But that’s not the only disruption the company will see as a result of this regulation. It could also affect everything from browser engines on iOS to messaging protocols to private APIs. The EU law on charging ports will also take effect in 2024, and the next iPhone is widely expected to replace the proprietary Lightning port with USB-C before that requirement.

From a macro perspective, however, it will be fascinating to see how Apple, a company that prizes control to an almost fanatic degree, handles the decisions that are taken out of hand. I expect this to be one of the biggest challenges the company has ever faced from a strategic perspective, and it means 2023 is shaping up to be one of the most exciting years to watch in Apple’s recent history.

The transition lens

Also like Apple missed the self-proclaimed deadline to transition its entire Mac product line to Apple silicon within two years, rumors have surfaced that the company is scaling back plans for its next Mac Prothe latest major model to make the leap.

origin 1In addition to a new Mac Pro, 2023 could be another big year for the Mac lineup.

Foundry

The Mac has gone pretty strong in the wake of that transition, and I don’t expect that to change in 2023. But Apple will make some choices in the coming year about where it spends its time and energy developing its computers, which want be interesting to see. Calling the Mac Pro back from, as they say, a ridiculously powerful machine to a tremendously powerful machine will no doubt disappoint some, but it’s a good indication that Apple knows where its market is. The Mac Pro is already a niche product representing a small percentage of Macs, and higher-end configurations are only a small percentage of those sales.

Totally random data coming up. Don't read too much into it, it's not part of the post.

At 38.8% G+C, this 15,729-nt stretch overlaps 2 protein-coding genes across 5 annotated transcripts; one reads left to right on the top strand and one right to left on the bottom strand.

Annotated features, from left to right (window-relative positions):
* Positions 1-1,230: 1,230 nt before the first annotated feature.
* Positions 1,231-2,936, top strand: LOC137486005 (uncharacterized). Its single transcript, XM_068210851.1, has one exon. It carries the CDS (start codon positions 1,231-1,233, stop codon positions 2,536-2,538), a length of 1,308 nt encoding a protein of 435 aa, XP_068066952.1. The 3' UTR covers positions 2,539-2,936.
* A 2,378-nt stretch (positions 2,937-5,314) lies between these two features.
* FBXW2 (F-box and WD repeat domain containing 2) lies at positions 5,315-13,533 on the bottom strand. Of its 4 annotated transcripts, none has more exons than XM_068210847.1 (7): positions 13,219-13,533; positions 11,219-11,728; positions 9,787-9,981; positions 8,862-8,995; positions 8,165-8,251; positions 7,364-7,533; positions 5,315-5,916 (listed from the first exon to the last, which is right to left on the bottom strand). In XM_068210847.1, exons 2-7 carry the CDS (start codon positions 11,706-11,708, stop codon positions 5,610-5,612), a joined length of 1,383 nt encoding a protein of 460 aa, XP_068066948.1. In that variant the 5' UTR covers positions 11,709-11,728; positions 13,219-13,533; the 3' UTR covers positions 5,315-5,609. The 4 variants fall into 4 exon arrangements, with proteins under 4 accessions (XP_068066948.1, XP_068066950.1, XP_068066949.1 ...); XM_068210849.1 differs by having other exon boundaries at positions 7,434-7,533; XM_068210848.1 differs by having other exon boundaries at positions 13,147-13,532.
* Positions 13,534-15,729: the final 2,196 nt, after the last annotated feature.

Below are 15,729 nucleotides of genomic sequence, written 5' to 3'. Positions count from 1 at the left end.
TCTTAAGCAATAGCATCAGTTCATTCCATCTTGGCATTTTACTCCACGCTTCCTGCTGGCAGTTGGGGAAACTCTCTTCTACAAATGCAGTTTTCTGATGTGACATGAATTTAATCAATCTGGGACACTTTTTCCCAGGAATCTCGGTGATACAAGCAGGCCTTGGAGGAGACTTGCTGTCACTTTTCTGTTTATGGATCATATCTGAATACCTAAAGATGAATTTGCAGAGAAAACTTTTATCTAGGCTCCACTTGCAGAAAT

Selling products that appeal to more consumers is a bit like robbing banks: that’s where the money is. That’s why it’s no surprise that the company is planning a larger version of the MacBook Air, its most popular model. The future of the Mac Studio and iMac will also help clarify the company’s marketing philosophy, assuming they actually get refreshed in the next year. Either way, with excitement over Apple’s latest chip transition winding down, it’s time to see what business as usual looks like for the Mac as it approaches its 40th anniversary.

All the rest

These are just the highlights of what I’m looking for in 2023: There’s a full year of Apple events, new products, and updates to come. What will the iPhone 15 bring? Is the design of the Apple Watch Ultra starting to trickle down to the rest of the product line? Hey, how about that classical music app Did Apple say it would arrive in 2022? And someone knows what’s going on with the ipad these days?

Last year was full of surprises and there’s no reason to think 2023 will be any different. So pop in your AirPods, turn on your Apple TV, and binge on the latest Apple TV+ content as we usher in the new year.